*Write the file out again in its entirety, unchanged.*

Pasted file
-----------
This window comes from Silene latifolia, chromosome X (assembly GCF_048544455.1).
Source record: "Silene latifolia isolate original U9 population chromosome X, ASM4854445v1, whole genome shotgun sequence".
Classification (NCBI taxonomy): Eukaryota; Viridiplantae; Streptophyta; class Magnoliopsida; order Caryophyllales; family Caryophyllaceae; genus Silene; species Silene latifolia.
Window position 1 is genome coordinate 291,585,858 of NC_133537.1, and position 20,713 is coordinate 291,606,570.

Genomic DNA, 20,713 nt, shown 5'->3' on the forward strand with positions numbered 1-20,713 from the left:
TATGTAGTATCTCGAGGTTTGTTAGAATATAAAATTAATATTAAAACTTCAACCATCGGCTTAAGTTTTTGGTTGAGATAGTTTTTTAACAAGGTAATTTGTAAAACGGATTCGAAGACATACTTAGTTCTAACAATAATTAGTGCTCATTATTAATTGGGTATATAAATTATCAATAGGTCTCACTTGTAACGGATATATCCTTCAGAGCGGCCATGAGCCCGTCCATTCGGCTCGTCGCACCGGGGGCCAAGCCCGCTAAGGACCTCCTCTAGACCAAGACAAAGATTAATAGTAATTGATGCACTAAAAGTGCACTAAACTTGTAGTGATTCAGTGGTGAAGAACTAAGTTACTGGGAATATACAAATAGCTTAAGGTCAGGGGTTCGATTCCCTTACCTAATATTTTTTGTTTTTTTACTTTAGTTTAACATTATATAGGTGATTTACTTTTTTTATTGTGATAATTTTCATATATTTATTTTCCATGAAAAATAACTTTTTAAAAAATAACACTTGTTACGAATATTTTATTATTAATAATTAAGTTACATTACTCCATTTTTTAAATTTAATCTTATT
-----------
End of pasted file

This window comes from Silene latifolia, chromosome X (assembly GCF_048544455.1).
Source record: "Silene latifolia isolate original U9 population chromosome X, ASM4854445v1, whole genome shotgun sequence".
Classification (NCBI taxonomy): Eukaryota; Viridiplantae; Streptophyta; class Magnoliopsida; order Caryophyllales; family Caryophyllaceae; genus Silene; species Silene latifolia.
Window position 1 is genome coordinate 291,585,858 of NC_133537.1, and position 20,713 is coordinate 291,606,570.

Genomic DNA, 20,713 nt, shown 5'->3' on the forward strand with positions numbered 1-20,713 from the left:
TATGTAGTATCTCGAGGTTTGTTAGAATATAAAATTAATATTAAAACTTCAACCATCGGCTTAAGTTTTTGGTTGAGATAGTTTTTTAACAAGGTAATTTGTAAAACGGATTCGAAGACATACTTAGTTCTAACAATAATTAGTGCTCATTATTAATTGGGTATATAAATTATCAATAGGTCTCACTTGTAACGGATATATCCTTCAGAGCGGCCATGAGCCCGTCCATTCGGCTCGTCGCACCGGGGGCCAAGCCCGCTAAGGACCTCCTCTAGACCAAGACAAAGATTAATAGTAATTGATGCACTAAAAGTGCACTAAACTTGTAGTGATTCAGTGGTGAAGAACTAAGTTACTGGGAATATACAAATAGCTTAAGGTCAGGGGTTCGATTCCCTTACCTAATATTTTTTGTTTTTTTACTTTAGTTTAACATTATATAGGTGATTTACTTTTTTTATTGTGATAATTTTCATATATTTATTTTCCATGAAAAATAACTTTTTAAAAAATAACACTTGTTACGAATATTTTATTATTAATAATTAAGTTACATTACTCCATTTTTTAAATTTAATCTTATT